Ports of Jersey is expected to have returned to profit last year after posting a £8.5m loss in 2020.
The Airport in particular has bounced back more quickly than forecast, with passenger figures about 65% of what they were before the pandemic struck two years ago.
This is significantly better than similar-sized airports in the UK.
Although the financial figures for 2021 are yet to be finalised, Airport Director Robin MacRae told Express that he was expecting a return to profits after a difficult year in 2020, when the publicly-owned Ports of Jersey had to cut 65 jobs - up to 15% of its 420-strong workforce.
The subject of the latest Bailiwick Podcast, Mr MacRae said that, while 2021 had still been challenging, the Airport was in a far better position than 12 months previously.
This is reflected in recently published figures, which show that air passenger numbers last year were 61% higher than 2020.
A total of 670,693 passengers flew in and out of Jersey in 2021 compared to 416,369 the previous year.
There was a significant increase in the second half of last year, when passenger numbers were 39% down on pre-pandemic 2019. The busiest day in 2021 was Saturday 28 August, when 6,240 people arrived and departed from the Airport.
Pictured: A better-than-expected bounce back at the Airport has presented its own challenges to Ports of Jersey, particularly at Security.
In the podcast, Mr MacRae reveals that the better-than-expected recovery posed its own problems.
“It presented us with some significant operational challenges because we, effectively, had to make do with what we had [following the 2020 reduction in staff numbers] and do things very differently.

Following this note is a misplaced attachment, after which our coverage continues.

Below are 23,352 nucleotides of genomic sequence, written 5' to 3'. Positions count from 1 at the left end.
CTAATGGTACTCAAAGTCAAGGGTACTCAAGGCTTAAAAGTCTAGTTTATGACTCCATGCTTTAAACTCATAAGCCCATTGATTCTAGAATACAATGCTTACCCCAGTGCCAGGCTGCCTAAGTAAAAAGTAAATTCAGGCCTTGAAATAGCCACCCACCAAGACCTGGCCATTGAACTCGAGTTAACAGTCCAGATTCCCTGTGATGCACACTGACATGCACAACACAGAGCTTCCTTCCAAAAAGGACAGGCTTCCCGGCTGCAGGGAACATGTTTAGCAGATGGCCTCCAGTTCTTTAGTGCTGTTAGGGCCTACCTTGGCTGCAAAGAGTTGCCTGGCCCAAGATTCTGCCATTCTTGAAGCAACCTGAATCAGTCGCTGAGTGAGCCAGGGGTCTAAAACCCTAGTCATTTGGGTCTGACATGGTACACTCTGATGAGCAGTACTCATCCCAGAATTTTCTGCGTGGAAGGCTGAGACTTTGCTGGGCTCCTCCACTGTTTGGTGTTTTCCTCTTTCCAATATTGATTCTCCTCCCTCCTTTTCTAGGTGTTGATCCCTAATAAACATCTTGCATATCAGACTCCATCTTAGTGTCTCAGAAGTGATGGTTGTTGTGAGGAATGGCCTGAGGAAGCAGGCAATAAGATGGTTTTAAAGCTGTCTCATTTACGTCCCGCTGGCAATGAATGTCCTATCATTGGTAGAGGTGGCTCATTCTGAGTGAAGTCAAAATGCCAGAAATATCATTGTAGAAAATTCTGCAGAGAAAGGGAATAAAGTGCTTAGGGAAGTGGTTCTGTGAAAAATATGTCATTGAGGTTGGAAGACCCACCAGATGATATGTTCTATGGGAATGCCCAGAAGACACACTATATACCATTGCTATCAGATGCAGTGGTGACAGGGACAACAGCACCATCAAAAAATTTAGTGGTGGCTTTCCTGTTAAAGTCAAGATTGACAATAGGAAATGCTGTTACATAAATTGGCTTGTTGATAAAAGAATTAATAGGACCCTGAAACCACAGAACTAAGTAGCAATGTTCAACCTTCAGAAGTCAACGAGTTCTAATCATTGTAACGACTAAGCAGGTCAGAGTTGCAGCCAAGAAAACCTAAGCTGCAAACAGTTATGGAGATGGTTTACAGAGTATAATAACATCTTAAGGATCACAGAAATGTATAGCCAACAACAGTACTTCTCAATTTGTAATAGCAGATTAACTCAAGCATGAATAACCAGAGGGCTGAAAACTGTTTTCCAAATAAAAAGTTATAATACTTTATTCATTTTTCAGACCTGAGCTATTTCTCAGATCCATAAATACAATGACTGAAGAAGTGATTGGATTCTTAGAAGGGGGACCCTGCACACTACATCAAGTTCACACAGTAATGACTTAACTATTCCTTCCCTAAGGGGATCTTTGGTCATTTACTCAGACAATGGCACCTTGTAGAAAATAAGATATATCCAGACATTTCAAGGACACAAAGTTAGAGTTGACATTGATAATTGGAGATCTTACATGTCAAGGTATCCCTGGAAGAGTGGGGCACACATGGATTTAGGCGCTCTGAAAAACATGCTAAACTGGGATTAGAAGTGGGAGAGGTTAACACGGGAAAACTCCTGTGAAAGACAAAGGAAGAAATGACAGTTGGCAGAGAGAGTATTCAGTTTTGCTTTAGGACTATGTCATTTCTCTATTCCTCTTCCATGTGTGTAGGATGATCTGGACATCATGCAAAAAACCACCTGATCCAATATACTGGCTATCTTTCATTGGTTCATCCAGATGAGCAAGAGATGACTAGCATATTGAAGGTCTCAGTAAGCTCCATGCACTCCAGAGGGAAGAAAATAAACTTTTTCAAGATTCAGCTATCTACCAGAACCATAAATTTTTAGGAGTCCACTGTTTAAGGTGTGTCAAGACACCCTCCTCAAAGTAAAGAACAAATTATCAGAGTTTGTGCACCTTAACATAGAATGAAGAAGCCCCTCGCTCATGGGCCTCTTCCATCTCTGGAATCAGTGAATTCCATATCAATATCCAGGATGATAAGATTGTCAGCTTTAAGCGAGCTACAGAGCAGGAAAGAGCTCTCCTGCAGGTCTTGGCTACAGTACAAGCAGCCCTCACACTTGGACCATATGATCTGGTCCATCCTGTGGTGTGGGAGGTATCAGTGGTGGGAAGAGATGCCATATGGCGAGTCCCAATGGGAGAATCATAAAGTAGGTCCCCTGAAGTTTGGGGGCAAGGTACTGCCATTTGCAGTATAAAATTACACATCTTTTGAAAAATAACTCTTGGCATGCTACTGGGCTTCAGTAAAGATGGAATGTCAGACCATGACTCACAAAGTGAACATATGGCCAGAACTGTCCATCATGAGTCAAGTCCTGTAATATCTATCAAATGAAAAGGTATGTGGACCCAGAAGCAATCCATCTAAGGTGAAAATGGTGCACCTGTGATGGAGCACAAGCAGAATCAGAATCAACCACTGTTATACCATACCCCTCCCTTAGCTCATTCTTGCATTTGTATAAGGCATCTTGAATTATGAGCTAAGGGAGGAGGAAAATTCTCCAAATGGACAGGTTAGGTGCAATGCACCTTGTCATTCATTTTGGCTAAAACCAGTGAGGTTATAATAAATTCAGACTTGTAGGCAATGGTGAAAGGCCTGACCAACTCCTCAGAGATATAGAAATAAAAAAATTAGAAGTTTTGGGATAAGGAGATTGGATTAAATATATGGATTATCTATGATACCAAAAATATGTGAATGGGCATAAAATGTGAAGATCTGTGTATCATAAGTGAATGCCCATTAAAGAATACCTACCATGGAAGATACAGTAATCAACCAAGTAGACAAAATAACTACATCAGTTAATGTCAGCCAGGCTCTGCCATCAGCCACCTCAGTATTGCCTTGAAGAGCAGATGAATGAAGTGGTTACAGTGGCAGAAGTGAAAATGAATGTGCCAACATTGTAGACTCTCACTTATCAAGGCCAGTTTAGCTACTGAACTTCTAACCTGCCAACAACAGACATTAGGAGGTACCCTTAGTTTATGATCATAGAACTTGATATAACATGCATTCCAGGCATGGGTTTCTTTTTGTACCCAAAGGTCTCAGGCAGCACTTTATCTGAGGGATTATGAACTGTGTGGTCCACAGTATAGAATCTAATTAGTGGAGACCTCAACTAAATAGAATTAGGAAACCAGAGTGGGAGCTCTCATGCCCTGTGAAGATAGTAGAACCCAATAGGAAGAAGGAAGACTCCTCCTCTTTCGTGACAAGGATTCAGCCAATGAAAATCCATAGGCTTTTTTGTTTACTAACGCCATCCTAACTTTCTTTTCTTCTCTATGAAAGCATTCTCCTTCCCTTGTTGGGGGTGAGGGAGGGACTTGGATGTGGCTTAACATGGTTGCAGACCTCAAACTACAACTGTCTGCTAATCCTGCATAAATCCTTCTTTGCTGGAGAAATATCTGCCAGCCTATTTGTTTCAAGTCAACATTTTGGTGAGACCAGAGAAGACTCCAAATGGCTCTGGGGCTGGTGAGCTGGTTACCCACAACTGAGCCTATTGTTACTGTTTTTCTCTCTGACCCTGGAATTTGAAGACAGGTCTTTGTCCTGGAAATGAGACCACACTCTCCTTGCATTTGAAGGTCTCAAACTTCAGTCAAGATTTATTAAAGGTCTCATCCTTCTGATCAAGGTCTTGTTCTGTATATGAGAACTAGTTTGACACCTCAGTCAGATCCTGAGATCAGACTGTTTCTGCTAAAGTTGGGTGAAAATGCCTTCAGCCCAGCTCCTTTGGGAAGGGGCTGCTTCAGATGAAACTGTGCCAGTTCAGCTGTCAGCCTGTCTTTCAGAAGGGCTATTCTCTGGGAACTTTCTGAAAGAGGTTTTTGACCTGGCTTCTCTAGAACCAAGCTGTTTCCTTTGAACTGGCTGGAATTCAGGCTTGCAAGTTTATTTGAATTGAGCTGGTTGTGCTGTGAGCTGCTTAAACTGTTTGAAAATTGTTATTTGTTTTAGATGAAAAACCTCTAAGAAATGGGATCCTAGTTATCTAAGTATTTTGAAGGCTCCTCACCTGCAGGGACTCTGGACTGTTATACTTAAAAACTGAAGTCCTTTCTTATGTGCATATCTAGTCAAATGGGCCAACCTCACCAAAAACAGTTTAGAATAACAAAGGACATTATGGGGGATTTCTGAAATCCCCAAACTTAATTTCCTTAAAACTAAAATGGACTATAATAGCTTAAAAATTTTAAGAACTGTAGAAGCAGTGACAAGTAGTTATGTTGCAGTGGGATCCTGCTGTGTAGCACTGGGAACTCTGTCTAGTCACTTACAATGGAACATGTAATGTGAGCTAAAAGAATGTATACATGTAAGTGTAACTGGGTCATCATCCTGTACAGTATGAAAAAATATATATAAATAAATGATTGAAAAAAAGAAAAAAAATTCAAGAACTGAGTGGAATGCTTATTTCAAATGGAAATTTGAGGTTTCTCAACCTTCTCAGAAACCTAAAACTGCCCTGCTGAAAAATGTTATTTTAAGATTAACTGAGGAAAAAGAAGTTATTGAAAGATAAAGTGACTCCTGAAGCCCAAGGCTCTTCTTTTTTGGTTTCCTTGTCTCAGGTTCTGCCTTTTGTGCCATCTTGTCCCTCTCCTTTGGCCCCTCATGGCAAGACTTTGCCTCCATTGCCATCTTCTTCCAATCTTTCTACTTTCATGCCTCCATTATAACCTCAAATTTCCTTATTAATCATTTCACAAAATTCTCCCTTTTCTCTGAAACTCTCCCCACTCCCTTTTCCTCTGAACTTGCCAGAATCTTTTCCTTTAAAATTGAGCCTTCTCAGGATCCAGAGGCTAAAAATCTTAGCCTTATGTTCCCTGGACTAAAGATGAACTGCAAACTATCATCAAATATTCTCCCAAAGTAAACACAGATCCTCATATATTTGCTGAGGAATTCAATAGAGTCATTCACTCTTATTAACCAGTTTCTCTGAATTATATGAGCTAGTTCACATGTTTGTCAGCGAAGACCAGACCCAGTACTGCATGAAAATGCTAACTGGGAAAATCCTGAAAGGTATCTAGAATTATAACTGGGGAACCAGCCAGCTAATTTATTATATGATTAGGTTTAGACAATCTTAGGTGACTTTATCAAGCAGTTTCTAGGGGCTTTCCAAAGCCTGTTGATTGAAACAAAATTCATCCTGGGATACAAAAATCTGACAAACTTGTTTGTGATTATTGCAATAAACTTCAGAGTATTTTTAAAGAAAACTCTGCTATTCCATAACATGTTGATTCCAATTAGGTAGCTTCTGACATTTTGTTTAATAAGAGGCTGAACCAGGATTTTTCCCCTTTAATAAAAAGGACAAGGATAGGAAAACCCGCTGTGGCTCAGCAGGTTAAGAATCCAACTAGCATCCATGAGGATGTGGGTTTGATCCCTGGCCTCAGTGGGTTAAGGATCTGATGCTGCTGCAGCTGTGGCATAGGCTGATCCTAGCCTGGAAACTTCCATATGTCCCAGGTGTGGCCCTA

“But we grabbed the opportunity to reshape the operation. Airports traditionally are very siloed: standalone security, standalone air traffic, standalone fire service, etcetera. We started an integration programme, multi-skilling people from different areas of the business.
“The vast majority of people we released in 2020 came from security, where that particular pool was reduced by about 35%. So we started to train people from, for example, administration areas in limited roles in security, such as checking boarding passes or helping to load trays.
“Although that sounds simple and straightforward, it is, in fact, a big cultural change for an organisation used to doing things in a traditional way.
“As the months have progressed, we’ve ended up with 50 to 60 members of our non-operational staff keeping the operational side going.
“Passengers may see people not in the security uniform, and these people are from HR, finance, commercial departments, etcetera, all down helping during peak periods.”
Pictured: Ports of Jersey retain ambitious plans to redevelop the Airport, but they changed after the original 1937 building was saved from demolition.
He continued: “Originally it was just to use during peak periods of travel but because the number of passengers ramped up so quickly, the non-operational staff were needed a lot more than first anticipated, so much so that they were struggling to do their normal jobs.
“Over the last two months, we have realised that that is not sustainable going forward. We don’t want to lose that cross-skilling but we are recruiting to up the baseline number in security.
“We’ve taken on ten people so far, who have qualified, and that number will continue to rise.”
Mr MacRae said he remained optimistic for the year ahead, despite the ongoing threat of covid.
For the Harbour, Ports said that there had been low passenger figures over the first six months of last year due to travel restrictions, but, in total, there had been 146,570 sea passengers in 2021 compared to 86,917 the year before, an 69% increase.
In the podcast, Mr MacRae also gives an update on plans to redevelopment the Airport, which includes keeping the original 1937 terminal after the island’s civil aviation regulator said it was no longer considered a dangerous obstacle to flying.
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